Yes, I’ll watch you, Molly.

Run, Molly, run! Run fast. Go catch the ball. Good dog. Run in peace, Molly. I’ll miss you.


Carol Morgan is a career/college counselor, writer, speaker, former Democratic candidate for the Texas House and the award-winning author of Of Tapestry, Time and Tears, a historical fiction about the 1947 Partition of India. Read her work at the Houston Press and MetroLeader News Service. Email Carol at , follow her on Twitter and on Facebook or visit her writer’s blog at   

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we lose our beloved pets they come back to us into our hearts. I appreciate every day I have had with my dogs and I will continue to suffer when they are gone, but I will always have a dog. Nice story Carol about your good friend.



I am a cat person and we have had many cats who lived long and happy lives.

Some cats are designed to just be single cats, but we have always had at least two cats.

Of course, it hurts when one is gone, but you still have one to love, and one to find at the animal shelter for a new home.

"Replace" is not a word you can use here.

I am sorry to hear about the loss of your friend.....



I will light a candle for your little Molly and send prayers of comfort your way!! Just remember that Molly is waiting for you, just this side of "The Rainbow Bridge", and one day she will run to meet you and then both of you can cross together!!


We lost Nugget at the youngest

age, she was 10 when we had a house fire. I buried her under a cairn not too far out of Austin. I don't know who owned the land, but I hope that they didn't mind.

Our Molly, a shih tzu who sounds a lot like your Molly survived the fire. We buried her at 14 in our back yard in Albuquerque.

Rose was a springer spaniel, the only dog we ever bought, but she was cheap because she was a cull. She disappeared before the fire, but we found her six months later in our old neighborhood. We knew it was her when the lost and found ad mentioned her allergy to grass.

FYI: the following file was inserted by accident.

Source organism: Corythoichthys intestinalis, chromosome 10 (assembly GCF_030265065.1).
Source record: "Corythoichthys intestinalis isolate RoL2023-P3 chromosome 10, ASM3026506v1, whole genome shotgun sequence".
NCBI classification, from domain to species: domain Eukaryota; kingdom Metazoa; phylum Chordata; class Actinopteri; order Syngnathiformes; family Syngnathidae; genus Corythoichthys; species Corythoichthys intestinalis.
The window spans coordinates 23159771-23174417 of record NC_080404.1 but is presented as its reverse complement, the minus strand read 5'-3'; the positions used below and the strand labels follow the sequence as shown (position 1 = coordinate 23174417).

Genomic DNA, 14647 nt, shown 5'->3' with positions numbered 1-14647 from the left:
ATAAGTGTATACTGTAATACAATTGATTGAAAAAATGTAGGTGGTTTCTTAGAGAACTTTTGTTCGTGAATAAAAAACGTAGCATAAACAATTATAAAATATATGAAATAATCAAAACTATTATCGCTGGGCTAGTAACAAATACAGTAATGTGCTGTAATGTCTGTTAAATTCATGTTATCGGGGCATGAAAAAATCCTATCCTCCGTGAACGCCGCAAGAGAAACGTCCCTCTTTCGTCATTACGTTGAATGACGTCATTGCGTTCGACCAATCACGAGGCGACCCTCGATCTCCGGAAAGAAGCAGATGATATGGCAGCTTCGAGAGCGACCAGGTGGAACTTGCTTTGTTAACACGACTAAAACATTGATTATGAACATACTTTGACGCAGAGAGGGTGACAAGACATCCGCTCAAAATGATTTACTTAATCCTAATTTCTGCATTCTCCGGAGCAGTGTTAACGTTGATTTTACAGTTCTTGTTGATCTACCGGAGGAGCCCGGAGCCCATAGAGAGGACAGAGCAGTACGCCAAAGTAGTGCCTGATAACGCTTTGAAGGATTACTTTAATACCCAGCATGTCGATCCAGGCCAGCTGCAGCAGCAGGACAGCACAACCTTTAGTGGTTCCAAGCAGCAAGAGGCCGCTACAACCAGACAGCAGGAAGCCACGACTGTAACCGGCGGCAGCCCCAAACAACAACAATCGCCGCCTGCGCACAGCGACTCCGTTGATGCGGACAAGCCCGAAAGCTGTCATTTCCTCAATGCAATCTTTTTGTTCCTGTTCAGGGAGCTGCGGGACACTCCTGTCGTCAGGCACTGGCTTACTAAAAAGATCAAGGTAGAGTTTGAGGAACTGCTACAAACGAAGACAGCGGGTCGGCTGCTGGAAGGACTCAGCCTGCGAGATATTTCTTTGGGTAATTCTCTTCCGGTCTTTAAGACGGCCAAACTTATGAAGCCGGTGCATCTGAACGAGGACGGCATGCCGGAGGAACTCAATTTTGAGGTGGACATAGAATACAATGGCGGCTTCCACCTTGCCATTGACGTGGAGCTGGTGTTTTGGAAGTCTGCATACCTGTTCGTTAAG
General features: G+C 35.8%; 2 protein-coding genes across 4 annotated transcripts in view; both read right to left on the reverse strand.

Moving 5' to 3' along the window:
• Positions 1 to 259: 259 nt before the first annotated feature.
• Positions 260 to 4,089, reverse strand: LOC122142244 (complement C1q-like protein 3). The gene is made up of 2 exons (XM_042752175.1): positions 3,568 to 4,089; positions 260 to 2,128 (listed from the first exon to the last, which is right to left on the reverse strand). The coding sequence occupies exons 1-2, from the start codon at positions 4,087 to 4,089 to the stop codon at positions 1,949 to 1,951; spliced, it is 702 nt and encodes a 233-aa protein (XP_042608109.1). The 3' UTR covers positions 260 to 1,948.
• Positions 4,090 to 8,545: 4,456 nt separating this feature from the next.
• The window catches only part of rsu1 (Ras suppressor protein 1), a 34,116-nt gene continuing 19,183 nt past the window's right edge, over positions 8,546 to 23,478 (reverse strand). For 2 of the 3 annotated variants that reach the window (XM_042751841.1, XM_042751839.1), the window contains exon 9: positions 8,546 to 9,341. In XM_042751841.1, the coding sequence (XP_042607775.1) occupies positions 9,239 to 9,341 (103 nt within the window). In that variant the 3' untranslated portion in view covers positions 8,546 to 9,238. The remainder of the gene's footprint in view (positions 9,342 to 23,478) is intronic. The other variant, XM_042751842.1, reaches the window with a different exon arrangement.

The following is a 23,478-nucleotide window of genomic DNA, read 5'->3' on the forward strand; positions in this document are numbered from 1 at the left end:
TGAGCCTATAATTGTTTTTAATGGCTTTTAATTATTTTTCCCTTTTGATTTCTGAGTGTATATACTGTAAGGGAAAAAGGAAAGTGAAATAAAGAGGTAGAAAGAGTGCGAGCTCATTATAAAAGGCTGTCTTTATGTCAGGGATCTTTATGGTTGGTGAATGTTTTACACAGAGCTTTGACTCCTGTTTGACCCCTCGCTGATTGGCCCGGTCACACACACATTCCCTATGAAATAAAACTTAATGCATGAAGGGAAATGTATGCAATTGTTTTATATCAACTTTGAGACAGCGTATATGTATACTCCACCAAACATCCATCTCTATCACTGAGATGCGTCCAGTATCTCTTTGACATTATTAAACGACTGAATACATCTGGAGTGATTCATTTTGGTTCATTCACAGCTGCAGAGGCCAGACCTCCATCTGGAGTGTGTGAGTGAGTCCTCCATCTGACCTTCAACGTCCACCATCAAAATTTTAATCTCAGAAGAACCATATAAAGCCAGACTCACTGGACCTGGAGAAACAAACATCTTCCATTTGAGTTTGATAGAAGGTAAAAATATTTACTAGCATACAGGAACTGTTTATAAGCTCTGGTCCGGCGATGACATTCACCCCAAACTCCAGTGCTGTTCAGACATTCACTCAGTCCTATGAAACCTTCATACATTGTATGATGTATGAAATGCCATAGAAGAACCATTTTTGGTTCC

We found Space wandering around in Austin, and Rose became her big sister, and soul mate. She was Rose's shadow, often, apparently, quite literally. They both lived to about 14, which meant that Space morned Rose for about two years. They are both buried on the property lived on at Vallecito Reservoir in CO, side by side, as they lived.

Mabel was an escape artist whose single mother owner couldn't bail out of the pound one more time. We chose her because we had two young boys, and her calm demeanor in the bedlam that is an overcrowded dob pound called to us. She was still an escape artist, but we lived far away from civilization, and we had time to build trust with her. She was a blue heeler mix, and was the smartest dog I've seen since Princess, when I was a kid.

She's buried under our largest pecan tree. She helped raise the boys.

It took about a year, but we knew it was time after we took in a few strays, cleaned them up, and either found their owners, or took them to be fostered by local animal rescue groups. I wasn't sure I wanted another dog after Mabel, but it turned out I did...we did.

We went as a family to the animal shelter. One called to us, but she looked too much like Mabel. The other one was a Corgi. We're not much into pure breeds, but, again, her demeanor called to us.

Her name is Maudy. She has quite an attitude. Cat lovers seem to go for her, maybe because cats have similar attitudes. We've had her for two years now. I decided against getting a Harley when my youngest turns 21. I'd rather have something a little smaller, with a sidecar. My LP won't ride with me, but I bet Maudy will. I've already bought her a pair of doggles, so her eyes won't dry out sticking her head out the window, or riding in the sidecar. I'll be sure to have her strapped in and wearing a helmet, but I can't wait to hit the road and feel the wind in our faces.


My heart goes out to you

Carol. Hopefully the memories will ease the pain somewhat.

Molly was a lucky girl.



My eyes are blurry from crying, probably selfishly, as I, too, have a "Molly," and I can't bear the thought of his loss. I tried to read your blog yesterday but found I couldn't, so I finished it today knowing the outcome but still persevered through the tears.

The lifelong memories, companionship and love pets give surpasses most of our relationships with lowly humans.

I hope you find acceptance - the greatest gift of all.



I am so sorry to hear about Molly. I hope your heartache will ease in time. She will be waiting for you at the Rainbow Bridge, I am sure of that. It is never easy to say goodbye to a beloved friend, regardless of whether they are two or four-legged. I wish you peace.